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Decision making, mental capacity and undue influence: do hard cases make bad – or least fuzzy-edged law?

Nov 25, 2020, 15:37 PM
This article asks the question – should the inherent jurisdiction of the High Court be used to place restrictions on the life choices of individuals with capacity on the grounds that the individual is 'vulnerable'. It challenges the legitimacy of the extension of the parens patriae jurisdiction from children and those without capacity into making orders affecting the life choices of adults who have capacity but nonetheless have a degree of vulnerability.
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Date : Nov 25, 2020, 00:00 AM
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David Lock QC, Landmark Chambers

This article asks the question – should the inherent jurisdiction of the High Court be used to place restrictions on the life choices of individuals with capacity on the grounds that the individual is 'vulnerable'. It challenges the legitimacy of the extension of the parens patriae jurisdiction from children and those without capacity into making orders affecting the life choices of adults who have capacity but nonetheless have a degree of vulnerability. It explains how the caselaw from which this supposed jurisdiction is derived does not support any proper ground for the court intervening in the lives of individuals with capacity unless there is a proven or threatened legal wrong committed against that individual. It argues that the existing approach under which a wider jurisdiction is exercised by the Family Division may be in breach of article 8 of the ECHR. It thus cautions practitioners to be wary of seeing the inherent jurisdiction as having unrestrained powers to intervene in the lives of vulnerable individuals with capacity. The article is adapted from a speech given by Professor Lock QC to the Court of Protection Bar Association Conference in 2019.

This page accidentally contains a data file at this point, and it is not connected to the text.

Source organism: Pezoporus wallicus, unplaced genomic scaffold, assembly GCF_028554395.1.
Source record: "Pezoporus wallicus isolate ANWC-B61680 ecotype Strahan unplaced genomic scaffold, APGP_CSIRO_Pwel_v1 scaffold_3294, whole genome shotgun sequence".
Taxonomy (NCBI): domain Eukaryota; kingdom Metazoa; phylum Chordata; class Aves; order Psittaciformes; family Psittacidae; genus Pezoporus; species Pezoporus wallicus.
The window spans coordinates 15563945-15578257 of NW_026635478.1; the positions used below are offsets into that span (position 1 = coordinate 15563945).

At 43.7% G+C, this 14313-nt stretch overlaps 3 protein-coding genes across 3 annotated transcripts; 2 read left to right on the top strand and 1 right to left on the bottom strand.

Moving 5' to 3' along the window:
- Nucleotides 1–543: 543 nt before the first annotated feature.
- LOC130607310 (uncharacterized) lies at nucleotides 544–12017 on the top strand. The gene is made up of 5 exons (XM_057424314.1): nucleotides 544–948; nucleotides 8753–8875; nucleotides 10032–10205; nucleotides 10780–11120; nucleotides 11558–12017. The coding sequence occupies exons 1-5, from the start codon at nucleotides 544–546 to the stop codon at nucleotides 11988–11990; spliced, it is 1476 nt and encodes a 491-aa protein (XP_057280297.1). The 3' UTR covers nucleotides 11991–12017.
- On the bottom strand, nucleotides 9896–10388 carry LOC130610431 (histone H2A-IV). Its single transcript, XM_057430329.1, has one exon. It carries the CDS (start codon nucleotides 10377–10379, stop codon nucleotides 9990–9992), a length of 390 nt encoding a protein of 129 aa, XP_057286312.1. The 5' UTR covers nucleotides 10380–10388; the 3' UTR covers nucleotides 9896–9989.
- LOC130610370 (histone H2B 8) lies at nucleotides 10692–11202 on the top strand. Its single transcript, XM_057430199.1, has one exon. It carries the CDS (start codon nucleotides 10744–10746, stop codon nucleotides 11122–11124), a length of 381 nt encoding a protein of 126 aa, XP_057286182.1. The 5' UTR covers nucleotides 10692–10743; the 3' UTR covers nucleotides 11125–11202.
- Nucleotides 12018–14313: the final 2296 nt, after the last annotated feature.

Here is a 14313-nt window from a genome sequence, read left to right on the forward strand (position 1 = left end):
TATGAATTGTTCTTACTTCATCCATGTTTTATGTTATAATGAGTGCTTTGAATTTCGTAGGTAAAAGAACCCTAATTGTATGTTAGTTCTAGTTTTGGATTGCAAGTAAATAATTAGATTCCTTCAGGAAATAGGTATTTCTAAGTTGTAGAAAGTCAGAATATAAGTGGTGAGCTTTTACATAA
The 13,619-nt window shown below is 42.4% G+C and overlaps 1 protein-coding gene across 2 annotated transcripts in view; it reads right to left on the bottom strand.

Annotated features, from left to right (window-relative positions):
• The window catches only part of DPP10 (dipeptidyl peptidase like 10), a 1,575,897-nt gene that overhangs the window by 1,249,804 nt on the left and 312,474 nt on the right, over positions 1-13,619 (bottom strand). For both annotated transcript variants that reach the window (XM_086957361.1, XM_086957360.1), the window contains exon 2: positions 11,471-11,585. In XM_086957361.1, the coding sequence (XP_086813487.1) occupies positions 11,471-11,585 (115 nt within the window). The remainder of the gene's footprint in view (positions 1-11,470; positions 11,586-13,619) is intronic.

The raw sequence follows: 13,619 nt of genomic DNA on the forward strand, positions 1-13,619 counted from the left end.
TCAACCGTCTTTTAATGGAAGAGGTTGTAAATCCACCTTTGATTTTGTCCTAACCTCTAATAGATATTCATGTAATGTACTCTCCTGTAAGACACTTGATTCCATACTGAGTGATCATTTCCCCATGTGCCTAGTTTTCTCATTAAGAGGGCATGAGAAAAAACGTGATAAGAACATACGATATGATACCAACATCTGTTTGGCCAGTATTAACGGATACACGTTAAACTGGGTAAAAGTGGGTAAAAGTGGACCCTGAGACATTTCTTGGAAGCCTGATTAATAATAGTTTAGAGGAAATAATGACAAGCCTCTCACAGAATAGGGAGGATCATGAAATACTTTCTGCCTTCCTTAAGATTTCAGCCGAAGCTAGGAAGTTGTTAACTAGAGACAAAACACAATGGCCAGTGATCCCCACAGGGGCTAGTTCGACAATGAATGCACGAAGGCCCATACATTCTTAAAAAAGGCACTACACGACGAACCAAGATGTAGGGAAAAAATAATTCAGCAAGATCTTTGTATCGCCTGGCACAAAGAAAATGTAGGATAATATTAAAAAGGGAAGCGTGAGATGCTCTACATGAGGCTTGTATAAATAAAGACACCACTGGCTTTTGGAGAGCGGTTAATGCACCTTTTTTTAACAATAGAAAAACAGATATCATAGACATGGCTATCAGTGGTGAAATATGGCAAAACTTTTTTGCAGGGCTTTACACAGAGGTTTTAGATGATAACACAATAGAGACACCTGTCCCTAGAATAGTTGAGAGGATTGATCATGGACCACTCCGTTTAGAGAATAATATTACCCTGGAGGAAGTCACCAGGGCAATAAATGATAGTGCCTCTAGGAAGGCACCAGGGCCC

The full article will be published in the December issue of Family Law

Find out more or request a free 1-week trial of Family Law journal. Please quote: 100482.

 

 

 

 

 

 


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